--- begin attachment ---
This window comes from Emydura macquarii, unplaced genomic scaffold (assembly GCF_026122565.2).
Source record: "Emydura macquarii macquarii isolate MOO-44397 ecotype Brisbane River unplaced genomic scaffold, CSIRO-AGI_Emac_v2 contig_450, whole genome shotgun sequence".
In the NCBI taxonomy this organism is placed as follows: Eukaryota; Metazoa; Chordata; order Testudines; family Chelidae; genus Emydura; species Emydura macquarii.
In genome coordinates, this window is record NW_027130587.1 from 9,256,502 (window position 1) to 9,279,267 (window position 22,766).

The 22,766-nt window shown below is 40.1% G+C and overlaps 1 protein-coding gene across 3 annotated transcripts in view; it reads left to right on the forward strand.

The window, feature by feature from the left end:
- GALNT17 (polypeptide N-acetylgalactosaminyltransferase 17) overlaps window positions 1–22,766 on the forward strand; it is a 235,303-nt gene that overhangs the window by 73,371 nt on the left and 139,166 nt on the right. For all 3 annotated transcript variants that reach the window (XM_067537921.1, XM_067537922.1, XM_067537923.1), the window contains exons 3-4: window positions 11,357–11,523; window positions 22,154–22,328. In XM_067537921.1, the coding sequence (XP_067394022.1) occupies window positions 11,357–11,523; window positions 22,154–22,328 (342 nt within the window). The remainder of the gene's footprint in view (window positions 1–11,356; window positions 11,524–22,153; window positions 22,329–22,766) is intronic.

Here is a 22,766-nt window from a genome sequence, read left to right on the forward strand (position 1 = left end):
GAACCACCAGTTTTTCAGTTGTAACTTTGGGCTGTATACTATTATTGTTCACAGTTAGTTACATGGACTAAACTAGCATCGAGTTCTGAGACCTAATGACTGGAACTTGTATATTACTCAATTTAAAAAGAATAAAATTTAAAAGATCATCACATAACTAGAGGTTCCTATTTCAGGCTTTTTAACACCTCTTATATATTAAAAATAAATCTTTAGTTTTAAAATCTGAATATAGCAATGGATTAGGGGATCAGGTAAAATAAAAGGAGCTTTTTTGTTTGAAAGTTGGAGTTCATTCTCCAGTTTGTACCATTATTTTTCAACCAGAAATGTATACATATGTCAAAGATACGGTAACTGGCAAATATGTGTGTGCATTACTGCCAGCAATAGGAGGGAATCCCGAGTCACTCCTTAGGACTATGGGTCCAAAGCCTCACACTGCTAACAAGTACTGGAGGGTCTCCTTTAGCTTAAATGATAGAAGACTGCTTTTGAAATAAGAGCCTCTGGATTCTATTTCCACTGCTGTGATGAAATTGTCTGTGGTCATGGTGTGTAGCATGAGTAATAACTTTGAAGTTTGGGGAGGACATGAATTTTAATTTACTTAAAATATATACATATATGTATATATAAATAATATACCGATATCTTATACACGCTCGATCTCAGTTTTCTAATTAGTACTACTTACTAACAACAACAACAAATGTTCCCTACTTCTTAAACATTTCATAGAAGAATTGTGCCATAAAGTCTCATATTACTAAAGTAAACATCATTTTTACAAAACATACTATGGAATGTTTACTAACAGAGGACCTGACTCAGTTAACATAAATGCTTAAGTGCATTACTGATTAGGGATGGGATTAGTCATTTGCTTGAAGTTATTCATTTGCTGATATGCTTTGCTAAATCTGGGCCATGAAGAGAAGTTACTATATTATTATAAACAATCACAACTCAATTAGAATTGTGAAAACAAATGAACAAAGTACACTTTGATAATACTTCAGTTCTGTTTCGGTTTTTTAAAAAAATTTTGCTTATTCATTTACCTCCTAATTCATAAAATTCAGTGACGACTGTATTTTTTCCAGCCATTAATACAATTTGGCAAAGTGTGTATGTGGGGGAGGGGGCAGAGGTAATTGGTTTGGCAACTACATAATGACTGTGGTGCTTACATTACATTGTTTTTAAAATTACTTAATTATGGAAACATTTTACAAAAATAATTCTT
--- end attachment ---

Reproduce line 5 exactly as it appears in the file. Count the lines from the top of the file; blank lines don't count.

The 22,766-nt window shown below is 40.1% G+C and overlaps 1 protein-coding gene across 3 annotated transcripts in view; it reads left to right on the forward strand.